According to Guidelines of American Thoracic Society for the management of adults with hospital-acquired, ventilatorassociated, and healthcare-associated pneumonia; the aim of diagnostic tests are to determine the presence of pneumonia and if present, to determine the etiologic agent . Such as the presence of fever, leukocytosis, purulent sputum or tracheal aspirate and growth in culture suggest tracheobronchitis . It is hard to determine the accurate diagnosis in LRTI hospitalized patients in ICU. The risk of LRTI in patients with mechanical ventilation is higher than others . And increases day by day . For diagnosis of respiratory infections; culture and Gram stain of bronchial aspirate, sputum, bronchial brushing, and biopsy samples are mostly used . On Gram stain; the presence of >25 PMNs and growth in culture are the indicator of purulence so a sign of infection . In the case of no growth in culture especially if antibiotic wasn’t used or changed excludes pneumonia . Although culture is useful; it takes a long time. For planning the therapy; it is important to decide the presence of bacterial infection. Today; C-reactive protein (CRP), procalcitonin, and leukocyte counts are frequently used in the diagnosis of LRTI. In this study; the prognostic value of CRP, WBC, and procalcitonin in respiratory infections were evaluated in elderly patients hospitalized in intensive care units.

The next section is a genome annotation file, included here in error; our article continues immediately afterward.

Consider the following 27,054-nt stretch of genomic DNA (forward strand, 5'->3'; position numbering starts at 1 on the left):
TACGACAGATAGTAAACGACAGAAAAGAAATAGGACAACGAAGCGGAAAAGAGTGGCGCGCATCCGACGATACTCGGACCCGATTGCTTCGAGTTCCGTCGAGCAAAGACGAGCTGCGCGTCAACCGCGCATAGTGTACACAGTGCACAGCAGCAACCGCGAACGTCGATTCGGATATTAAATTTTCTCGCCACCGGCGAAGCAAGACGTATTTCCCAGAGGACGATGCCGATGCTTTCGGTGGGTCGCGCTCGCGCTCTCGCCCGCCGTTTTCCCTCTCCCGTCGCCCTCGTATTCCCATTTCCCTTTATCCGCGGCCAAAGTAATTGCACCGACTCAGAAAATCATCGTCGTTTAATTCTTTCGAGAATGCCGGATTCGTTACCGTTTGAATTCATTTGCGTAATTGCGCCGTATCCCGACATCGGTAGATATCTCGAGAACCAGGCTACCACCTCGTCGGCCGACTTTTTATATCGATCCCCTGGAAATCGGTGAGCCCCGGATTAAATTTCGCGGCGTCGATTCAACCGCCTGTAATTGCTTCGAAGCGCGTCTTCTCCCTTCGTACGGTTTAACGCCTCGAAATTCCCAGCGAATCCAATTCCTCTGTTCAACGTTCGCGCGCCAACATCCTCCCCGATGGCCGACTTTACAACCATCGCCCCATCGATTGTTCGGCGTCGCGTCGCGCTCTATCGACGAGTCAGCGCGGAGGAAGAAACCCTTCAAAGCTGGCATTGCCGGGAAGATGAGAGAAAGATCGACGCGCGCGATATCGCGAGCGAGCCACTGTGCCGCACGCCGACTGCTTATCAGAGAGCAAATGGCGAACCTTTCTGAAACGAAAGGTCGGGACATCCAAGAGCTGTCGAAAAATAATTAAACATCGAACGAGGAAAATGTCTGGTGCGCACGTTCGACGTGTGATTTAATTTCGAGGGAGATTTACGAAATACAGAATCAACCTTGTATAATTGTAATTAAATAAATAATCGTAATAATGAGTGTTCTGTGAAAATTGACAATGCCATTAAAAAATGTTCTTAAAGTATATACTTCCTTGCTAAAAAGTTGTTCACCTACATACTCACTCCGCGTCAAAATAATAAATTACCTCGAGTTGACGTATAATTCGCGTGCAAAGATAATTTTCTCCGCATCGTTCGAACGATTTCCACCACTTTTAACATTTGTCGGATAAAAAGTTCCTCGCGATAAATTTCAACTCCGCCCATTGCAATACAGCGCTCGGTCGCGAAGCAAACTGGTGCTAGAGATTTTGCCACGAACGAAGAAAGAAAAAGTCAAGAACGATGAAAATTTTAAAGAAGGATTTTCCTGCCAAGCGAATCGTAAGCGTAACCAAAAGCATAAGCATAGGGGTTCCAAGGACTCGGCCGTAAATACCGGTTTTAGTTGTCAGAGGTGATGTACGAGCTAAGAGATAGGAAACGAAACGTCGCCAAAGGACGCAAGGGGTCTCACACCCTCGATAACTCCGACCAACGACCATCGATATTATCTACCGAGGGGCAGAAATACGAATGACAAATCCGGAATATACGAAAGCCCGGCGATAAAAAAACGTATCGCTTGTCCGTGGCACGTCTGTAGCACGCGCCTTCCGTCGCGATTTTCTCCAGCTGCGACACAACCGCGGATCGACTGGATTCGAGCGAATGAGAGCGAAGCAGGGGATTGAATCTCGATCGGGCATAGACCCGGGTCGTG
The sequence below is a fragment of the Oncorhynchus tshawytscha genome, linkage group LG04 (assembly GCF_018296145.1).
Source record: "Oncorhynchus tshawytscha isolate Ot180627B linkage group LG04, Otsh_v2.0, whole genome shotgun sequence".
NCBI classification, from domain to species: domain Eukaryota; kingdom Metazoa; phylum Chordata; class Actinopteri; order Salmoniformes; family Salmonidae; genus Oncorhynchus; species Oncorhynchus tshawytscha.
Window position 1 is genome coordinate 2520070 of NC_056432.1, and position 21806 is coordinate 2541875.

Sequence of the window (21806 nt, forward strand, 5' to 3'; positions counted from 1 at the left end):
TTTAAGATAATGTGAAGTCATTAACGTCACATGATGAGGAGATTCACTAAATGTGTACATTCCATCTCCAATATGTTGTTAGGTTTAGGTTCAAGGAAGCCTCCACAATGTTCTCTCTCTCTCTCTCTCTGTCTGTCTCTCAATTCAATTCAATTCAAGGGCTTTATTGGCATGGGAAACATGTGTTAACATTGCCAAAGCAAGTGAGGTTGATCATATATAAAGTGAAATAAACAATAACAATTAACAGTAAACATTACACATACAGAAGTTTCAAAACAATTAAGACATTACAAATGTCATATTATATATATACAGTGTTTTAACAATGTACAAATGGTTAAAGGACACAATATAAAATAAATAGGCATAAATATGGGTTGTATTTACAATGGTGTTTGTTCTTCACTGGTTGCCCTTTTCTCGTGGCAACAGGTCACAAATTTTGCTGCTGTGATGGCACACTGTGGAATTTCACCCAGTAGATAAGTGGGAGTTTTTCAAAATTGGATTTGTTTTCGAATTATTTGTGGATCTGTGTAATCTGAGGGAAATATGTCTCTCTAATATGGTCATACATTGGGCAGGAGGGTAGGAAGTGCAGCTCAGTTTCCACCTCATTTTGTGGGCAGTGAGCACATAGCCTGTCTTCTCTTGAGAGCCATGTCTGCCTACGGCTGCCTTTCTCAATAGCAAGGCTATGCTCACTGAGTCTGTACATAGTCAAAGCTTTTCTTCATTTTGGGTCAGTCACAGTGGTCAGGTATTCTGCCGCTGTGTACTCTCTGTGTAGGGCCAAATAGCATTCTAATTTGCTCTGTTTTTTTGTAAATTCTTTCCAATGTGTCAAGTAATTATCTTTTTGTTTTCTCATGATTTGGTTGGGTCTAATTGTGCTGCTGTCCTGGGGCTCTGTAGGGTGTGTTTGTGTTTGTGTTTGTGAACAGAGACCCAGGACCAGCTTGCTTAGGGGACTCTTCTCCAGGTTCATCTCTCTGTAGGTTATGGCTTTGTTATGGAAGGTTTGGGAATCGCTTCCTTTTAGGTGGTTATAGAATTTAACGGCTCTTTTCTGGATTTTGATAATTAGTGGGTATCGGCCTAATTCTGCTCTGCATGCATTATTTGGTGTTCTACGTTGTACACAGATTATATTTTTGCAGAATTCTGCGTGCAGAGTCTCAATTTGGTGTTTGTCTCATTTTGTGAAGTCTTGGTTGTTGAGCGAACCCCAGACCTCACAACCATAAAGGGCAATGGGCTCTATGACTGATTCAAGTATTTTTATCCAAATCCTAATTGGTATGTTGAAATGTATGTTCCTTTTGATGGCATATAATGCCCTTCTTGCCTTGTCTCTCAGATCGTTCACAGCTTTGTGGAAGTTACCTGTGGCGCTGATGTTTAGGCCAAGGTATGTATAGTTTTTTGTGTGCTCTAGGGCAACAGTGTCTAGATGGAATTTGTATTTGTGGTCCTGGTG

Study population was included of 63 patients hospitalized in intensive care unit of Konya Numune Hospital during 2015. All patients were intubated and received mechanic ventilation for more than ten days. All patients had fever and findings in chest radiography. Cultures and Gram stain of 63 bronchial aspiration samples of the patients sent to the Microbiology laboratory were evaluated. VITEK 2 Compact system (bioMérieux, France) was used for identification of the strains. CRP was measured with an immunonephelometric assay on BN system (Siemens Healthcare Dignostic Inc, Newark, USA) and the diagnostic cut-off value for CRP was accepted 5 mg/L. Procalcitonin was measured with ADVIA Centaur (Siemens Healthcare Diagnostic Inc., Newark, USA) and the diagnostic cut-off value for procalcitonin was accepted as 0.5 ng/mL. For WBC (White Blood Cell) count; XT 2000i (Roche Diagnostic) system was used, and >11000/mm3 values were accepted as a sign of infection. The diagnostic standard was taken as Gram stain with >25 Polymorphonuclear Leukocytes (PMNs) in every field and quantitative culture with >100.000 CFU/ml in bronchial aspirate samples. WBC, procalcitonin, and CRP were measured on the same day with culture taking time. The diagnostic value of WBC, procalcitonin, and CRP were evaluated according to diagnostic standard. The study was approved by the Ethics Committee of Konya Numune Hospital. Informed consent was not considered as necessary. Clinical information and laboratory data were obtained from hospital medical records and evaluated retrospectively. Statistical analysis included sensitivity, specificity, positive predictive value, negative predictive value, and test validation. For comparison the mean of WBC, procalcitonin, and CRP independent samples t-test was used. Statistical significance was considered at p<0.05. The statistical analysis of our data was performed with the program SPSS, version 15.0.0 .